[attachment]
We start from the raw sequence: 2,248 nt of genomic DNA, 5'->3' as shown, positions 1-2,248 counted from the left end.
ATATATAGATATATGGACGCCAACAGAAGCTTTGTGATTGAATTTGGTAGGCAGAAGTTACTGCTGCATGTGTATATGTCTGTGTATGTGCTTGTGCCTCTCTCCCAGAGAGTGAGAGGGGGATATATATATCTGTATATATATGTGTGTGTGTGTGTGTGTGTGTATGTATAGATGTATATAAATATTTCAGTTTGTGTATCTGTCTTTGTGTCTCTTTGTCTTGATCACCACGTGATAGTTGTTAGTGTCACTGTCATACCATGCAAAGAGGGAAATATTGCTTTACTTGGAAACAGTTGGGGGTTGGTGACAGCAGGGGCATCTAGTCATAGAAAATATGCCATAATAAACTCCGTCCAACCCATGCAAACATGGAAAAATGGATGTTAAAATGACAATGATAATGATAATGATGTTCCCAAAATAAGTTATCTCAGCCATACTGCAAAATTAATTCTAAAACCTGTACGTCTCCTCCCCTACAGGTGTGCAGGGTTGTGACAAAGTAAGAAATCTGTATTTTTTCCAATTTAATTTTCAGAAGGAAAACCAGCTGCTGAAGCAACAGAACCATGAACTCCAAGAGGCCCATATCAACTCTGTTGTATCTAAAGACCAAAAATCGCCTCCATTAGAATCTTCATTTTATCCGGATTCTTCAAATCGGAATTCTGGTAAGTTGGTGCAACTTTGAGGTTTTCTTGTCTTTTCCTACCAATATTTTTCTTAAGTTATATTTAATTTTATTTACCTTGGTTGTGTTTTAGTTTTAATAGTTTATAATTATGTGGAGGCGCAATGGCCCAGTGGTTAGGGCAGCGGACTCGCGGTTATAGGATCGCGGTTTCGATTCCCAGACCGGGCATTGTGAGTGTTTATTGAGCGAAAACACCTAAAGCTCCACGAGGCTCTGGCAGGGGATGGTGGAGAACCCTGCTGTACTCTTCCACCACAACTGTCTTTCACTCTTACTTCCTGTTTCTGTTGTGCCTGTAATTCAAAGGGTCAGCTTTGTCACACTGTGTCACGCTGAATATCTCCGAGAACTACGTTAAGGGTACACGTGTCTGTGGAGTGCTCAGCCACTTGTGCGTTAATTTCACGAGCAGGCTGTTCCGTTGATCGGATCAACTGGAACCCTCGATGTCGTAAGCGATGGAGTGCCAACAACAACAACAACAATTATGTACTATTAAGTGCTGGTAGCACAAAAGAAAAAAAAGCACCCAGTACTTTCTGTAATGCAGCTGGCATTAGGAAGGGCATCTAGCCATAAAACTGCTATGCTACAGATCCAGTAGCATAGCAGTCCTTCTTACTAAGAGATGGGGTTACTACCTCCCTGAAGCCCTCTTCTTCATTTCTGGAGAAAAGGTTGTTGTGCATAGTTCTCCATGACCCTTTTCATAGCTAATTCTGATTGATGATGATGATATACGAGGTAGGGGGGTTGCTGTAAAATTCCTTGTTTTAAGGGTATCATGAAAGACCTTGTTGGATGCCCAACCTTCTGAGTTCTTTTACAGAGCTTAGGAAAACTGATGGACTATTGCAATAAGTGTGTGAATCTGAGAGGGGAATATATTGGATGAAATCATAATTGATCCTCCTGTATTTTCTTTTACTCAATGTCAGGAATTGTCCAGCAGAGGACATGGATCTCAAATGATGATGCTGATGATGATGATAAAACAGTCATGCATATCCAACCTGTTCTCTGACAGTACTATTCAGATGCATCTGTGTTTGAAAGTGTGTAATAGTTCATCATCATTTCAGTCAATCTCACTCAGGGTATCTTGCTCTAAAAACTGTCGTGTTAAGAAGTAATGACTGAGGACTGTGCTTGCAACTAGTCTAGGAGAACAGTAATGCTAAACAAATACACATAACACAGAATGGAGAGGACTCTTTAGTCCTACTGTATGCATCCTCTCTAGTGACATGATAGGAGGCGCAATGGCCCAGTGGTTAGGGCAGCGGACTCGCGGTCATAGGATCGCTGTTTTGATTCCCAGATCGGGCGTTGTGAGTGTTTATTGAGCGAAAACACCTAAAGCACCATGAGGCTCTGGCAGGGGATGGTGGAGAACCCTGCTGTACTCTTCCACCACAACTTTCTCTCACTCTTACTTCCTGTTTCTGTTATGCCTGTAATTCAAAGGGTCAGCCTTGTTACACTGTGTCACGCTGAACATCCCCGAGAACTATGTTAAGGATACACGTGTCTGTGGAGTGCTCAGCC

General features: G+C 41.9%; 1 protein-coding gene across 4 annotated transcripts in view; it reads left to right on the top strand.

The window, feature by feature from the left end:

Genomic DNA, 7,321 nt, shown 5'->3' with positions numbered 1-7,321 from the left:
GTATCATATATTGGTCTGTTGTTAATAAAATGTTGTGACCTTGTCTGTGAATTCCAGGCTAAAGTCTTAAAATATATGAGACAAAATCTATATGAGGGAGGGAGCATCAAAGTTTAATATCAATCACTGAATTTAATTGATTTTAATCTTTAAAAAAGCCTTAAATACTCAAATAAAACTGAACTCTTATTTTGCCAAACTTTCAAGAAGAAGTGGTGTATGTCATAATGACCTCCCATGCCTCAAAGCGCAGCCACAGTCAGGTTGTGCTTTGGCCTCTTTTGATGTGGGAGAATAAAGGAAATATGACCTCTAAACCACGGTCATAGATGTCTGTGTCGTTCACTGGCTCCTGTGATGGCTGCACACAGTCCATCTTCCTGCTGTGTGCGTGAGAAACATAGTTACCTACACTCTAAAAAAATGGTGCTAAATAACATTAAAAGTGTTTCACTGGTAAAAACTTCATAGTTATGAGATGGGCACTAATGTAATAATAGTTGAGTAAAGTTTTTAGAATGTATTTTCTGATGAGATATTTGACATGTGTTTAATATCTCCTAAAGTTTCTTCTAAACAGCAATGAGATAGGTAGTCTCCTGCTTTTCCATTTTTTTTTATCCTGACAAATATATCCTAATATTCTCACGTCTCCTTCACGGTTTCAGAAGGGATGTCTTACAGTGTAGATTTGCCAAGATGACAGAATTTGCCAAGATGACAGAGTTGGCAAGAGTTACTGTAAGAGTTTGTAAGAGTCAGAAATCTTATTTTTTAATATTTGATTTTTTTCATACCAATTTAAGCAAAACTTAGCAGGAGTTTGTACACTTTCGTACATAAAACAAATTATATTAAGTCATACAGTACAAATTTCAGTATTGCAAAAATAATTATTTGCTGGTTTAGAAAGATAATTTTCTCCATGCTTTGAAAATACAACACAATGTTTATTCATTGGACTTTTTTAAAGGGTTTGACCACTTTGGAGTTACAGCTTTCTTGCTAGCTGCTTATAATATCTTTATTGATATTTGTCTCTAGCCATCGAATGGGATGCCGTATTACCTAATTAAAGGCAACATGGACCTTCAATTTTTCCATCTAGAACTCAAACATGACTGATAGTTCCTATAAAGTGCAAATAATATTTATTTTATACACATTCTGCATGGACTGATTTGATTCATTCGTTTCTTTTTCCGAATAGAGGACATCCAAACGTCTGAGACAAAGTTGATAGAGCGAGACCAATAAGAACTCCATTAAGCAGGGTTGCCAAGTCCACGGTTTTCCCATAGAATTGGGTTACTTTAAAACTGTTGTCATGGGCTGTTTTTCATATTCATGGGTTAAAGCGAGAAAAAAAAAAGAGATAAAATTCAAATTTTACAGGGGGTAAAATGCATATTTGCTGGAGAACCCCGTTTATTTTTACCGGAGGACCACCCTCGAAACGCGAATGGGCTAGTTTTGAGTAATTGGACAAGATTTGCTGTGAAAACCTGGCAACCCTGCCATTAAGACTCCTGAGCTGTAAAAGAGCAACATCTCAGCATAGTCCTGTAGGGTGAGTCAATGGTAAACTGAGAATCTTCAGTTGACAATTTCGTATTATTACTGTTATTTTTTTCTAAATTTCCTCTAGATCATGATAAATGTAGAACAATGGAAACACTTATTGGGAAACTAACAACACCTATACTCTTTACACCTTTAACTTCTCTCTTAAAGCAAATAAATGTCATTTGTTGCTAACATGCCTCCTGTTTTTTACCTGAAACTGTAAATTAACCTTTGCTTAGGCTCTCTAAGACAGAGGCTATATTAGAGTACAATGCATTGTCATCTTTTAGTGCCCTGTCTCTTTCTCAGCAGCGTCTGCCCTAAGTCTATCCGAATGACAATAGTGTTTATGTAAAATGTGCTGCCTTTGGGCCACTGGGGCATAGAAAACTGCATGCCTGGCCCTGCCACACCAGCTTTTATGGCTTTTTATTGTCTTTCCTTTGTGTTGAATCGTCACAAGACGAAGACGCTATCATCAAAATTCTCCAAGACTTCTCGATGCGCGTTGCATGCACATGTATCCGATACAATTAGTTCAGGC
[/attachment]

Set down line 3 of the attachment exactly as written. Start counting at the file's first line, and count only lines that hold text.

General features: G+C 41.9%; 1 protein-coding gene across 4 annotated transcripts in view; it reads left to right on the top strand.